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Living, in the past

I got an email today from Arnie, a guy I used to room with in college. The subject line was “Sad News.”

Our college alumni quarterly magazine arrived in the mail last week. Arnie obviously looked at it more closely than I did, because in the deaths column, he spotted the names of two of the guys we roomed with when we all moved off campus.

There were six of us. We moved into a big house painted in a headache-inducing shade of pink. The first guy Arnie mentioned in his email was named Gary, but we all called him “Dills.” My favorite story about him involved another guy who lived with us, “Hawk,” and truth be told, I’m not sure of his real name. Hawk had a girlfriend who was seriously good looking and, of course, would spend weekend nights sleeping with him. Hawk was bragging about her one afternoon and said, "We had simultaneous orgasms last night," to which Dills immediately responded, "She must have hurried."

The second guy was named Darryl. Like Dills and Hawk, Darryl was a year or two older than I was. He was the center of gravity in the house. He had a great sense of humor and got as crazy as the rest of us, but he also was better at putting things in perspective than we were. I felt bad when Arnie told me about Dills, but hearing about Darryl made me still sadder.

Those were wild and weird times—but they were fun. Perhaps my most glorious memory is from early in the semester, when I was sitting on the front porch in the sun, my feet propped on top of the rail, smoking a cigar. Life was very, very good at that moment.

It didn’t last. My fun ran out more quickly than it did for the others, as I burned through my disposable income and at one point was reduced to taking cigarette butts from the ashtray, picking the tobacco out of them and rolling it into a Zig-Zag to smoke it. Our house also was about three miles from campus, and it’s still beyond me why I moved out there without a car to live in a room that probably had been a closet at one time. It was directly under the roof joists, which meant I had to ease under the sloping ceiling to get in and out of bed. I could stand up straight in less than half of the floor space.

I lasted in the house one semester before dropping out of school. The others stayed behind, adding a roommate. The fall after I dropped out, I went back to the house for a party. Things had gotten weird, gotten crazier. It probably was better that I hadn’t stayed.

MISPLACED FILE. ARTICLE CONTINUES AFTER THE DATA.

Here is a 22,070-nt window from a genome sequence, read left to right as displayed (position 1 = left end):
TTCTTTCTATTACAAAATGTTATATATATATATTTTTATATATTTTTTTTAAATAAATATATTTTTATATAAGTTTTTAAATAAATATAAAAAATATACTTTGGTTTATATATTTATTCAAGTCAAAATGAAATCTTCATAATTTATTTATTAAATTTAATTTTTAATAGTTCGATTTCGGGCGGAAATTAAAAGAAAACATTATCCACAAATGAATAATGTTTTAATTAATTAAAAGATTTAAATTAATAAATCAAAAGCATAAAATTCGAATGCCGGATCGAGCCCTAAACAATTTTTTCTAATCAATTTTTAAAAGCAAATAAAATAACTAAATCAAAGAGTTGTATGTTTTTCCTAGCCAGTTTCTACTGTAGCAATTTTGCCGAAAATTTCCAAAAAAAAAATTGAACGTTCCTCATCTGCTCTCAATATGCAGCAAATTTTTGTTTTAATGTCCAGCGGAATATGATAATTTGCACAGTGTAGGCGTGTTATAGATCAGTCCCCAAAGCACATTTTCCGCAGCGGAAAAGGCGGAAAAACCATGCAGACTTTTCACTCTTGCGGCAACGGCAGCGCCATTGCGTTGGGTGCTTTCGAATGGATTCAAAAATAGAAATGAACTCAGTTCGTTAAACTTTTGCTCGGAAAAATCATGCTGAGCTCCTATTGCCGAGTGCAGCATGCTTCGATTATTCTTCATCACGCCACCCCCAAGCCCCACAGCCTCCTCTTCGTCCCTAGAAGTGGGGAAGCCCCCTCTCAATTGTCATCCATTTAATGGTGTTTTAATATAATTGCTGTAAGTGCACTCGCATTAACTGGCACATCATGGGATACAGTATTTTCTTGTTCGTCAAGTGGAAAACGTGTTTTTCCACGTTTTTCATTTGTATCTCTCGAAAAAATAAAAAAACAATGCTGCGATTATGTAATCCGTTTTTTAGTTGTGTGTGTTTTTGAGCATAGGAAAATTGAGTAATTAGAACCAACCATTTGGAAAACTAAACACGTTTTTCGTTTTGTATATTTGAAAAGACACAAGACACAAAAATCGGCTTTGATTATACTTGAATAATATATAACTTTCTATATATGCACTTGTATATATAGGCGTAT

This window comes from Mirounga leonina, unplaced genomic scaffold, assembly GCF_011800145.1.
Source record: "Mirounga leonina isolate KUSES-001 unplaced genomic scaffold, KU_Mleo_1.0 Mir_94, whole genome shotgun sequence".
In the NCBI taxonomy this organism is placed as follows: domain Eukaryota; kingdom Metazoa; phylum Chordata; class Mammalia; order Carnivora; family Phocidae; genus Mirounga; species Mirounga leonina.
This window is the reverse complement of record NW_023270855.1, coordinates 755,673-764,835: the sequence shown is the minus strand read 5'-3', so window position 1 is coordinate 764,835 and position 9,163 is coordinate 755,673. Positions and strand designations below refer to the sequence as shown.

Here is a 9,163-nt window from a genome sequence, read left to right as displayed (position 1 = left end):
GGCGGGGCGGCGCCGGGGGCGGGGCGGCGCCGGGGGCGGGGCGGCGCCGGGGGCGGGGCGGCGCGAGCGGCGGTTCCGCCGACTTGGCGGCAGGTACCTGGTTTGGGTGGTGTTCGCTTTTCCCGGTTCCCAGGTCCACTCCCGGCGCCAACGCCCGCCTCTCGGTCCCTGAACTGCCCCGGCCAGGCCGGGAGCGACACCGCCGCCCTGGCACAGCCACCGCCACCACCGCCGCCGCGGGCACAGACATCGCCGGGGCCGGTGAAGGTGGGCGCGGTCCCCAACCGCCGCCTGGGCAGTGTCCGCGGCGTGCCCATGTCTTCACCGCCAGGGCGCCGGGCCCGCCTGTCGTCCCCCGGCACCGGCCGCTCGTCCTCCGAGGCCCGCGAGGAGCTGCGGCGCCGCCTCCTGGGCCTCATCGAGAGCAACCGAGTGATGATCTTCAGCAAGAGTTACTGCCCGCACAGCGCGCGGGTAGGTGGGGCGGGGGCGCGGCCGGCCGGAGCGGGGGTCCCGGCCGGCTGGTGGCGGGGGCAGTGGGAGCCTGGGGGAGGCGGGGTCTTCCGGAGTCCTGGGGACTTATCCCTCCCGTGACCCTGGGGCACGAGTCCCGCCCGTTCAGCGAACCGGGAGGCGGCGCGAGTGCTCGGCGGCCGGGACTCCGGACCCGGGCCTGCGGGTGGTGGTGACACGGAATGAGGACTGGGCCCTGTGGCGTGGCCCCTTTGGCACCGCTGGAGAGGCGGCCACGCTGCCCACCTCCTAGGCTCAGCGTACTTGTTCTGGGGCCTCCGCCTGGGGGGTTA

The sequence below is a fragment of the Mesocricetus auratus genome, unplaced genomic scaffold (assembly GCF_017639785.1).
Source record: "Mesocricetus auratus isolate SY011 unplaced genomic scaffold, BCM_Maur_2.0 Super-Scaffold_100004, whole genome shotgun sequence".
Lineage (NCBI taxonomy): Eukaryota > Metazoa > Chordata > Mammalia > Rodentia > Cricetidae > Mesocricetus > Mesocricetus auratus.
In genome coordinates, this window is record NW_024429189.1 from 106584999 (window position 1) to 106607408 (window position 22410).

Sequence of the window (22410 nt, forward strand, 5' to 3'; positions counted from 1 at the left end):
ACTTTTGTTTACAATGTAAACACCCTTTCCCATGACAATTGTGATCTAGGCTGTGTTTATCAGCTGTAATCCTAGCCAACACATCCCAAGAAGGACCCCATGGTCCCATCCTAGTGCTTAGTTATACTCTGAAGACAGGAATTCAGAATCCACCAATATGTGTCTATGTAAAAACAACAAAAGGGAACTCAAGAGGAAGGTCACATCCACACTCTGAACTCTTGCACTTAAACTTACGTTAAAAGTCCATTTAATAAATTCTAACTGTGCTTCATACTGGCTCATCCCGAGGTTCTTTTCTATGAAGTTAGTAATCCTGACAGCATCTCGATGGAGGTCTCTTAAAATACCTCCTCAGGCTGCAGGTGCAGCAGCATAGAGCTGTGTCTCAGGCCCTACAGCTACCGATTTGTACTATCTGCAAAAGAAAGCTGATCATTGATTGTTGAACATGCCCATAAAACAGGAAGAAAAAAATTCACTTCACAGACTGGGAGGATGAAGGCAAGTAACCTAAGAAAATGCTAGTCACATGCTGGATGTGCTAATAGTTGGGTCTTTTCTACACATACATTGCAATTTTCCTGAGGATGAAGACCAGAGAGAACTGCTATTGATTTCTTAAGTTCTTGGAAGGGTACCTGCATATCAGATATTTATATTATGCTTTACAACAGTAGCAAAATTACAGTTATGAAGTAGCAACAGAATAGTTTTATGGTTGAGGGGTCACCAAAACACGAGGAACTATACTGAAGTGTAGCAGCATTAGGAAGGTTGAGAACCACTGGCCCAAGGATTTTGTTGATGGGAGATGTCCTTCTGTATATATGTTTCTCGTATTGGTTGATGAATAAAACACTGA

The memories that remain, though, are the best ones. I still can see Dills sprawled out on his chair in one corner of the living room, near a window. He always wore gym shorts in the house, and he was lanky. His legs looked like they were a hundred yards long. He had a ready smile and was quick with a wisecrack. He was a great guy to have for a housemate.

I remember Darryl in his living room chair just outside his bedroom. He had a genuine glow of goodness in his eyes and an infectious laugh, but he was aiming for a career in marine biology, so his studies were more difficult for him than they were for the rest of us. When he wasn’t wrestling with the books, though, he was ready for fun.

I never saw either of them after that fall party at the house. Back in the mid-‘70s, there were no social media, and once we scattered, we lost touch.

I’m sad because two friends from 40 years ago have died, but I might be sadder still that when I look back on those times, I’ll know that two of us six have gone ahead. I hope they’re waiting for us, standing beside a freshly tapped keg and telling off-color jokes. Things will be very, very good again at that instance.


( 3 comments — Leave a comment )
Feb. 1st, 2015 10:29 pm (UTC)
Ah, sorry to hear. It's unsettling to be "of the age" where news of friends' passings isn't so out of the ordinary. I hope they're waiting for us, too.
Feb. 2nd, 2015 08:25 pm (UTC)
The first of my six closest friends was buried last week. In my words for him I closed with the words from an old song by Roy Rogers and Dale Evans, TV icons of our 1960’s Saturday morning cartoon viewing. The song was Happy Trails, and the last line of the song is, Happy Trails ‘til we meet again. One of my five remaining friends asked why I picked that to close with. I replied that in my 61 years of life, almost everything I see on this earth is made to recycle and return in a different state and I hope to see him again. I see my six friends as six leaves on a tree, we have watched the first of those leaves, wither, die, and fall to the ground. What we know is that over the next years ahead, we will watch each other do the same until the tree of our friendship is bare. What I am hoping for is that right now in another plane of existence a new tree is awaiting and has just gotten its’ first leaf…Holiday
Feb. 2nd, 2015 10:26 pm (UTC)
Nice stuff, Holiday. Nice stuff.
( 3 comments — Leave a comment )

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